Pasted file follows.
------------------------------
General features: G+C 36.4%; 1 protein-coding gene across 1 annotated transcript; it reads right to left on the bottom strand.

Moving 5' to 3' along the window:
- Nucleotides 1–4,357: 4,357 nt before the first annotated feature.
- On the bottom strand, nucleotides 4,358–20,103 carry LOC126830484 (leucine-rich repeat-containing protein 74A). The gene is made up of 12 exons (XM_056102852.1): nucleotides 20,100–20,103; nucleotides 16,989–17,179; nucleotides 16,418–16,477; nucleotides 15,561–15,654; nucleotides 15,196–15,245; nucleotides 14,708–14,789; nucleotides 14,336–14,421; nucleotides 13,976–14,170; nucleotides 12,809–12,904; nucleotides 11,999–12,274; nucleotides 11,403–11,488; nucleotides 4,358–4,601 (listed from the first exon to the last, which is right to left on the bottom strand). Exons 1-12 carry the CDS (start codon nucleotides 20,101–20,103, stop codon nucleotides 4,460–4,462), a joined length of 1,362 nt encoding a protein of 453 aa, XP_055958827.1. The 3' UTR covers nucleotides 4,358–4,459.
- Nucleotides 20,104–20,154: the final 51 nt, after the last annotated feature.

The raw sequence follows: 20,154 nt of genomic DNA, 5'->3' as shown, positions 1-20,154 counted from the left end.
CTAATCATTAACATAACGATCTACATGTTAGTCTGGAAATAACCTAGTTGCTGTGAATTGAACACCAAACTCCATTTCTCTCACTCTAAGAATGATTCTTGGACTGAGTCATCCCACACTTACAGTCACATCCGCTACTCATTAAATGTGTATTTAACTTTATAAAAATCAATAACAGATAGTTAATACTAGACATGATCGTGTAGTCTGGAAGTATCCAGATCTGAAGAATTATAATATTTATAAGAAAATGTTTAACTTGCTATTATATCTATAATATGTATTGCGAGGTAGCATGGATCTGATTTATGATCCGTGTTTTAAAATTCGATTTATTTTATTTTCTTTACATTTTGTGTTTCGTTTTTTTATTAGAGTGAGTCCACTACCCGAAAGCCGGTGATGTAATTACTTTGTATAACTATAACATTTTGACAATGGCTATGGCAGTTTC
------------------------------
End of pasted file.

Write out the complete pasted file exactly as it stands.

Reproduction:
General features: G+C 36.4%; 1 protein-coding gene across 1 annotated transcript; it reads right to left on the bottom strand.

Moving 5' to 3' along the window:
- Nucleotides 1–4,357: 4,357 nt before the first annotated feature.
- On the bottom strand, nucleotides 4,358–20,103 carry LOC126830484 (leucine-rich repeat-containing protein 74A). The gene is made up of 12 exons (XM_056102852.1): nucleotides 20,100–20,103; nucleotides 16,989–17,179; nucleotides 16,418–16,477; nucleotides 15,561–15,654; nucleotides 15,196–15,245; nucleotides 14,708–14,789; nucleotides 14,336–14,421; nucleotides 13,976–14,170; nucleotides 12,809–12,904; nucleotides 11,999–12,274; nucleotides 11,403–11,488; nucleotides 4,358–4,601 (listed from the first exon to the last, which is right to left on the bottom strand). Exons 1-12 carry the CDS (start codon nucleotides 20,101–20,103, stop codon nucleotides 4,460–4,462), a joined length of 1,362 nt encoding a protein of 453 aa, XP_055958827.1. The 3' UTR covers nucleotides 4,358–4,459.
- Nucleotides 20,104–20,154: the final 51 nt, after the last annotated feature.

The raw sequence follows: 20,154 nt of genomic DNA, 5'->3' as shown, positions 1-20,154 counted from the left end.
CTAATCATTAACATAACGATCTACATGTTAGTCTGGAAATAACCTAGTTGCTGTGAATTGAACACCAAACTCCATTTCTCTCACTCTAAGAATGATTCTTGGACTGAGTCATCCCACACTTACAGTCACATCCGCTACTCATTAAATGTGTATTTAACTTTATAAAAATCAATAACAGATAGTTAATACTAGACATGATCGTGTAGTCTGGAAGTATCCAGATCTGAAGAATTATAATATTTATAAGAAAATGTTTAACTTGCTATTATATCTATAATATGTATTGCGAGGTAGCATGGATCTGATTTATGATCCGTGTTTTAAAATTCGATTTATTTTATTTTCTTTACATTTTGTGTTTCGTTTTTTTATTAGAGTGAGTCCACTACCCGAAAGCCGGTGATGTAATTACTTTGTATAACTATAACATTTTGACAATGGCTATGGCAGTTTC